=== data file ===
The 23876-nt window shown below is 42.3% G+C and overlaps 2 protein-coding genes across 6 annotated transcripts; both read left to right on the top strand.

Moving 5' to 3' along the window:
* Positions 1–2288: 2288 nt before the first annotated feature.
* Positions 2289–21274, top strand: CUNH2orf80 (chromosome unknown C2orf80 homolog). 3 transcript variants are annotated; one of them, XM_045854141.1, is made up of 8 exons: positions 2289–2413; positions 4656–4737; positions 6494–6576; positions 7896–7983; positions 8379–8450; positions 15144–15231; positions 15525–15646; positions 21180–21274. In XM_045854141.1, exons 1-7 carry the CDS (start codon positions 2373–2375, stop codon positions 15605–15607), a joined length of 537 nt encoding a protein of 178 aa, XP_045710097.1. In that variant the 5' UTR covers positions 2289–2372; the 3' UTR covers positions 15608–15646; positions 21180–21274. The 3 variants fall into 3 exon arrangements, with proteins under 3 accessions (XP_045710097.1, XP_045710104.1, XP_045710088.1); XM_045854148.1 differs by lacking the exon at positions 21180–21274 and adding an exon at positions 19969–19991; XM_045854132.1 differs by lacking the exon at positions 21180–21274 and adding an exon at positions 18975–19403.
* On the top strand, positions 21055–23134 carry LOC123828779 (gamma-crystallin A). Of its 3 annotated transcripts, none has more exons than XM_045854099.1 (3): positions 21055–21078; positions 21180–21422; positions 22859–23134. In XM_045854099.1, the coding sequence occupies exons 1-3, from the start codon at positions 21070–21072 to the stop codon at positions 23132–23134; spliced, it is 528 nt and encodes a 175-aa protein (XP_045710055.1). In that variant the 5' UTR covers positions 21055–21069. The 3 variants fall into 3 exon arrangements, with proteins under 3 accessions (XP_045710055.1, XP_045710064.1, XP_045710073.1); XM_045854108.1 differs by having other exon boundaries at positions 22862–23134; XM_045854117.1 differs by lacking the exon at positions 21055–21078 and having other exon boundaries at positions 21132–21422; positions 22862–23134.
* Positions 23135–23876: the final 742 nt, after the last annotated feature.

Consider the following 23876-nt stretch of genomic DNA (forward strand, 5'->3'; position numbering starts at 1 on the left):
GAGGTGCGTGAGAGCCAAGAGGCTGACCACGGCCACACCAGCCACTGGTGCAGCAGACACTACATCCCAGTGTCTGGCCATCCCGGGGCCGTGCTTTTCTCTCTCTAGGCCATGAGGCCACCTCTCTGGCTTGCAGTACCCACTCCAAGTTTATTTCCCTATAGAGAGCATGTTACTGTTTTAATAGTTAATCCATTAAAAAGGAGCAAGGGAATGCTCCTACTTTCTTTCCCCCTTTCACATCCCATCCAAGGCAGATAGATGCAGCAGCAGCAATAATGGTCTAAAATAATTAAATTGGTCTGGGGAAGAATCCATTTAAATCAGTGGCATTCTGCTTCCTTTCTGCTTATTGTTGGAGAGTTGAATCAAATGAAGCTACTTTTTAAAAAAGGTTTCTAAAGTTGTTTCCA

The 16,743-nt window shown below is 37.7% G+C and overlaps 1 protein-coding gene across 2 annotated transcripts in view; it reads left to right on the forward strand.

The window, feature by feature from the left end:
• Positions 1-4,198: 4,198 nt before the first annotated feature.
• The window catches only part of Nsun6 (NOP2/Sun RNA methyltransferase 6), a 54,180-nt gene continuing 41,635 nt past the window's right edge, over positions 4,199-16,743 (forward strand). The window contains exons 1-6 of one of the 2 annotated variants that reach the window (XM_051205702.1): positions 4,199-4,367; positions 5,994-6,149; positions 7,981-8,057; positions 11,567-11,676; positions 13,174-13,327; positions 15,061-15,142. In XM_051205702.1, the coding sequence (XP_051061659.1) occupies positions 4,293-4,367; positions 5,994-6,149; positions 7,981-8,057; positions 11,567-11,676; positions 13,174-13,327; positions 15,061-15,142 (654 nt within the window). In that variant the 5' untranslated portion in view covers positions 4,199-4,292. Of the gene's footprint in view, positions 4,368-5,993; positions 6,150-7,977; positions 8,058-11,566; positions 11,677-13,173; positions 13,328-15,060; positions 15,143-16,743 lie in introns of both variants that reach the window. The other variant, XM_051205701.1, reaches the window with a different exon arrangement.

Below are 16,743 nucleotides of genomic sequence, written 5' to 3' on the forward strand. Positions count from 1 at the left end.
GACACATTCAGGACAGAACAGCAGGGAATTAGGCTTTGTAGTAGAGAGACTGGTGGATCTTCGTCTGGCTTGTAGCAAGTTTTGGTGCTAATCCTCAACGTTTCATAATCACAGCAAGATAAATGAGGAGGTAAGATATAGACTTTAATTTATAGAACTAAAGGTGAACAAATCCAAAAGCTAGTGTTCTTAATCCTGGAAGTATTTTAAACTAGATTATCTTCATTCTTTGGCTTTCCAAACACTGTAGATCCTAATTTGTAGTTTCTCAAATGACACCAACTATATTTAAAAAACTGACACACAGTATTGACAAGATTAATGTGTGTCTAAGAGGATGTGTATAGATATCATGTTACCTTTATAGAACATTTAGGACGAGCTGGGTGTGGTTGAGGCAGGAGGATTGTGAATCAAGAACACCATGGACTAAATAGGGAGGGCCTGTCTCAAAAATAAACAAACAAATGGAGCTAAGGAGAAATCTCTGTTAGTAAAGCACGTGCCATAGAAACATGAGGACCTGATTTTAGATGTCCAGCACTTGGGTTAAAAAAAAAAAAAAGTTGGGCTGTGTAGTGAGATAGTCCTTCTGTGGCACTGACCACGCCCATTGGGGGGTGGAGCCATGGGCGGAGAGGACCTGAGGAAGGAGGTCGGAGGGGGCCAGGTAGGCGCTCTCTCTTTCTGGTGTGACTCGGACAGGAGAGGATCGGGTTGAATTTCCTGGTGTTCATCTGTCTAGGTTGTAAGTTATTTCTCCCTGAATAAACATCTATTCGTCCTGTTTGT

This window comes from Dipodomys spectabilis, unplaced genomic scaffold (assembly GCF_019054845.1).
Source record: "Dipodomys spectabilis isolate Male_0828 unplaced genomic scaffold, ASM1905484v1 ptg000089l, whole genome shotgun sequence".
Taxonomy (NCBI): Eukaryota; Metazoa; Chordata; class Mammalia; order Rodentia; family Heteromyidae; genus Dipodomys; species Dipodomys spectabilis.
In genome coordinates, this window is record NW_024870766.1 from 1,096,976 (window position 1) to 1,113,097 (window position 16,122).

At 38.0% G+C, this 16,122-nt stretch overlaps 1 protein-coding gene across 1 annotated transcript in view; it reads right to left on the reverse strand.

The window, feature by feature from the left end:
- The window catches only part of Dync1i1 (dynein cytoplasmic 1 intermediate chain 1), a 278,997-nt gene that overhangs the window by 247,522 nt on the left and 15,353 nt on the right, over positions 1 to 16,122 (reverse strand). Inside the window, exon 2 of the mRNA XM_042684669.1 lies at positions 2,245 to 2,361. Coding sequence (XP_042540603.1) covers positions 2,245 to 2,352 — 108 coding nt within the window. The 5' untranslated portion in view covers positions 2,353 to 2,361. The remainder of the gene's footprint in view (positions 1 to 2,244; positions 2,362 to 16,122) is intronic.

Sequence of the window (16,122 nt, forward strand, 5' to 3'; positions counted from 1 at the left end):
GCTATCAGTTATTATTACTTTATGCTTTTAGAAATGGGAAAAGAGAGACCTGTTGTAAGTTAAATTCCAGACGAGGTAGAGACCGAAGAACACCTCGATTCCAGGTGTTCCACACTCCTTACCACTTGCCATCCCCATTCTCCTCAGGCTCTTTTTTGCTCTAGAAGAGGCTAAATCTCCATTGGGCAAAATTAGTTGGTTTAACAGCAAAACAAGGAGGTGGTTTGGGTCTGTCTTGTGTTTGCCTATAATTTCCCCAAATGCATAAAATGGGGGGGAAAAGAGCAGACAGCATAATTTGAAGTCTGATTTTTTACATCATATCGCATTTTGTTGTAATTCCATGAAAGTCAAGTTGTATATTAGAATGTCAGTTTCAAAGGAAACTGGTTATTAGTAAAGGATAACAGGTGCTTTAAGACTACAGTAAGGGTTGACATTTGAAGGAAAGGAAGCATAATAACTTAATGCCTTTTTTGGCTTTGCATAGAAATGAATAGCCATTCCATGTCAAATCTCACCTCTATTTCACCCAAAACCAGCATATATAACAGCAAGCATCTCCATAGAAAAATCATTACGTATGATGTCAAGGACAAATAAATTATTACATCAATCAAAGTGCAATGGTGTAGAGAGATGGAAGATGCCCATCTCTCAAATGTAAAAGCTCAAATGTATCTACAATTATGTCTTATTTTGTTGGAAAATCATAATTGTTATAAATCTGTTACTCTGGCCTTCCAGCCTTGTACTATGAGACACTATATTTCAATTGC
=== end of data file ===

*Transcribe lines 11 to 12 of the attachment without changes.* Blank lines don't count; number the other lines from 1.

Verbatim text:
• Positions 1-4,198: 4,198 nt before the first annotated feature.
• The window catches only part of Nsun6 (NOP2/Sun RNA methyltransferase 6), a 54,180-nt gene continuing 41,635 nt past the window's right edge, over positions 4,199-16,743 (forward strand). The window contains exons 1-6 of one of the 2 annotated variants that reach the window (XM_051205702.1): positions 4,199-4,367; positions 5,994-6,149; positions 7,981-8,057; positions 11,567-11,676; positions 13,174-13,327; positions 15,061-15,142. In XM_051205702.1, the coding sequence (XP_051061659.1) occupies positions 4,293-4,367; positions 5,994-6,149; positions 7,981-8,057; positions 11,567-11,676; positions 13,174-13,327; positions 15,061-15,142 (654 nt within the window). In that variant the 5' untranslated portion in view covers positions 4,199-4,292. Of the gene's footprint in view, positions 4,368-5,993; positions 6,150-7,977; positions 8,058-11,566; positions 11,677-13,173; positions 13,328-15,060; positions 15,143-16,743 lie in introns of both variants that reach the window. The other variant, XM_051205701.1, reaches the window with a different exon arrangement.